To buy myself some time before having to find a full time job, and to have distractions that force me out of the house, I got a part-time retail job, just like my high school days. Thankfully, minimum wage is higher in San Francisco, and I am able to fully appreciate how EASY this job is, compared to teaching. Granted, there are tough moments, like when one of Susan’s UCSF ICU nurses came in as a customer and I had to relay the news of her passing. Not bursting into tears on the sales floor was a challenge. Or when customers in the fitting rooms tell me their name is Susan and I have to say “Hi Susan, my name is Carol.” Saying our two names together aloud sharply echoes the emptiness of my heart. Since part time minimum wage obviously brings home nothing close to the dual income we depended on when we rented our apartment, I’ve been trying to supplement it with other jobs (if you know anyone who needs a reading/writing tutor, let me know). So, for the first time in my life, last weekend, I babysat. Not pet-sat, but actual baby-sat. Most people know that as much as I love four legged “babies,” I am quite nervous about the two-legged variety. Thankfully, it was much less scary than I feared it would be. And unexpectedly, I found I have much in common with this 8-month-old charge. After about an hour of sleep, she woke up, looked around, realized the person she wanted wasn’t there, and burst into unbridled screaming and crying until sheer exhaustion finally put her back to sleep. So bring on the baby-sitting – the experience actually made me feel surprisingly normal, and understood.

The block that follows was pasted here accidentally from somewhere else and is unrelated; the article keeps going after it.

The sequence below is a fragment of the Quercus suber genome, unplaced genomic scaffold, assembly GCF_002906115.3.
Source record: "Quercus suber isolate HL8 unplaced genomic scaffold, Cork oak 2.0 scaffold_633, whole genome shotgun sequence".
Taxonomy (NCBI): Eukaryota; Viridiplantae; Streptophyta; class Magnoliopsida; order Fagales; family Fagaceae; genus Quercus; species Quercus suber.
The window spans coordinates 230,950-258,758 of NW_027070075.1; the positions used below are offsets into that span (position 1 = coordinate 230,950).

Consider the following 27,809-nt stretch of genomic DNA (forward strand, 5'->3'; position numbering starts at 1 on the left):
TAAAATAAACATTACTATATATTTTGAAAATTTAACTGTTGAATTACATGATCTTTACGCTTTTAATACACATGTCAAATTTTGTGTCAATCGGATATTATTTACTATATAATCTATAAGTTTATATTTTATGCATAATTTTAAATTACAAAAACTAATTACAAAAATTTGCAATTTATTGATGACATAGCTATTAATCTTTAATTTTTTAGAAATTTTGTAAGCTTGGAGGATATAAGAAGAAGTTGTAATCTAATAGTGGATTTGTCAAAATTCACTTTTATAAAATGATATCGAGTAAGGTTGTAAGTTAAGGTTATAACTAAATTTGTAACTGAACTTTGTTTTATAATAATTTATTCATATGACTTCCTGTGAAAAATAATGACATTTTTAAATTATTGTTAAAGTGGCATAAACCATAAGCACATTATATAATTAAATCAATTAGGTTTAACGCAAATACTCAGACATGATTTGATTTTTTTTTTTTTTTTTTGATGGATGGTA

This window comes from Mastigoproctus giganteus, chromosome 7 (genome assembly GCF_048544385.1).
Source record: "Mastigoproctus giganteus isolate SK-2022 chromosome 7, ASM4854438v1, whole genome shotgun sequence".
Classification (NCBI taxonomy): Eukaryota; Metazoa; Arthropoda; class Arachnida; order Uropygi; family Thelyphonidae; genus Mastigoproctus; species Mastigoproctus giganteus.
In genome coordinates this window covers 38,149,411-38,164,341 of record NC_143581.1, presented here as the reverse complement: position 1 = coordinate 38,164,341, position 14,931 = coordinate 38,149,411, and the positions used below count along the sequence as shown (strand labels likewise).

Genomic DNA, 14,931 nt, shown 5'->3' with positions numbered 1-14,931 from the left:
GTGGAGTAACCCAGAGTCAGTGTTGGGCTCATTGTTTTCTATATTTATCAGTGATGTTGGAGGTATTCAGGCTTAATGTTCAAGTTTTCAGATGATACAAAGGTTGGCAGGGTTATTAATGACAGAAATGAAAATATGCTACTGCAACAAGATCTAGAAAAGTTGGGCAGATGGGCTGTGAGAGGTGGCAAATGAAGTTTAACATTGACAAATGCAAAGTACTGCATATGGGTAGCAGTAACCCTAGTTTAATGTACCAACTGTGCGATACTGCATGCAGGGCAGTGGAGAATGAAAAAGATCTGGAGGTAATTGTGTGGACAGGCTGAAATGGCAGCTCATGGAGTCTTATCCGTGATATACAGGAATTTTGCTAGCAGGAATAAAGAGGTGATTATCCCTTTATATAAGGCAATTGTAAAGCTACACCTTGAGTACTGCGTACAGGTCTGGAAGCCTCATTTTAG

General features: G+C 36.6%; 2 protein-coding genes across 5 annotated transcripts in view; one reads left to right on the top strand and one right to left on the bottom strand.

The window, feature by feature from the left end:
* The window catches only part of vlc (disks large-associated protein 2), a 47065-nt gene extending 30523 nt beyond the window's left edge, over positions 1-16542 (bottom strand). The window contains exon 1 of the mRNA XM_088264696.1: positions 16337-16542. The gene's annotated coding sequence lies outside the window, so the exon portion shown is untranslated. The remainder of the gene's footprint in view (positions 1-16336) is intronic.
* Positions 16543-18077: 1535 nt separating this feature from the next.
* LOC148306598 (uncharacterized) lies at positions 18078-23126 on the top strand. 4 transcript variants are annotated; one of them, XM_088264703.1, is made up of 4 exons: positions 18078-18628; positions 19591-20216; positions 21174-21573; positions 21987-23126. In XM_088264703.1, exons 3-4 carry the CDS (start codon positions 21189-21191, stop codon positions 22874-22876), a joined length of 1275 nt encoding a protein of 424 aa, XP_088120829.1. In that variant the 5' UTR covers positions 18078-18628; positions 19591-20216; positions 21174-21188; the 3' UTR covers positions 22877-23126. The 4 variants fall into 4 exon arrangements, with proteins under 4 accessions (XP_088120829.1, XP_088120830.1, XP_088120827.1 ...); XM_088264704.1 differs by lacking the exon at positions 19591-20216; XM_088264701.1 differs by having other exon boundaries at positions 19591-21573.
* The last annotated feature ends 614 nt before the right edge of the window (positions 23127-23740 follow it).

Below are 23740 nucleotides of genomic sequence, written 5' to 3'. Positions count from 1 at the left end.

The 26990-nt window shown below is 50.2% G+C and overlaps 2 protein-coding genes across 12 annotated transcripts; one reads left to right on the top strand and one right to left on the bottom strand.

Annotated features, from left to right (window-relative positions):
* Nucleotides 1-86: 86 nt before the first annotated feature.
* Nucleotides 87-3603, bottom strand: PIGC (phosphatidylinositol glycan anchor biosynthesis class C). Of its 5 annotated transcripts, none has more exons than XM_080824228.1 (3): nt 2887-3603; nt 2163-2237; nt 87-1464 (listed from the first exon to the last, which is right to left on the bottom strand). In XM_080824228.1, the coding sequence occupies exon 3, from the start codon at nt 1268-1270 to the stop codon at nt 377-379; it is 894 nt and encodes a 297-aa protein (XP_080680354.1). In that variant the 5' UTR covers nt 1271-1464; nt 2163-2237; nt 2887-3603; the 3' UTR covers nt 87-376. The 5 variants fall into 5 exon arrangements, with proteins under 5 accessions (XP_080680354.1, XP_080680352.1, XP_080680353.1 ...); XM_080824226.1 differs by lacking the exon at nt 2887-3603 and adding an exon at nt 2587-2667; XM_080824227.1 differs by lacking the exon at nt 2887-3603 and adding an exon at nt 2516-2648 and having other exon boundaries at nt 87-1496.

The holidays are obviously a difficult time for grieving families; I fully expect them to be so for us for decades to come. The fact that Susan loved the holidays (while I’m usually indifferent and/or cynical about them), her birthday and thanksgiving usually fall within the same week, and that the season starts on the heels of October 16th, exacerbates the challenge. Thanksgiving was by far one of the hardest days of the past few months. I am approaching this Christmas Eve and Day with much trepidation.
Last April, Susan had emailed me the link to this LA Times op-ed piece (she often sent me interesting articles by email because I am not on Facebook). I remember talking about it with her, and the two of us agreeing on how apropos it was, especially when we reflected on her time in the hospital. I think about what’s providing comfort to me these days, and I realize how much of it is just the silent acknowledgement that I am deeply grieving. In thinking again about the “Ring Theory,” I realize it must also be the “dumping out” of those on the outer rings. As much as people try to provide comfort through words and actions, it’s the quiet acceptance and acknowledgment of my grief, and my position in the inner-most ring, that helps.
My therapist has told me that right now, in the immediate months after this loss, it’s very important to let myself feel what I feel. Easier said than done; my knee-jerk reaction to feeling anything “bad” is to feel guilty about it. I’m trying to let myself feel angry, selfish, or entitled without feeling guilty about it, but it feels wrong in so many ways. Today, I am trying to let myself feel “grinch-like” about Christmas without feeling obligated to have the eye-rounding-and-face-softening-de-grinching ending.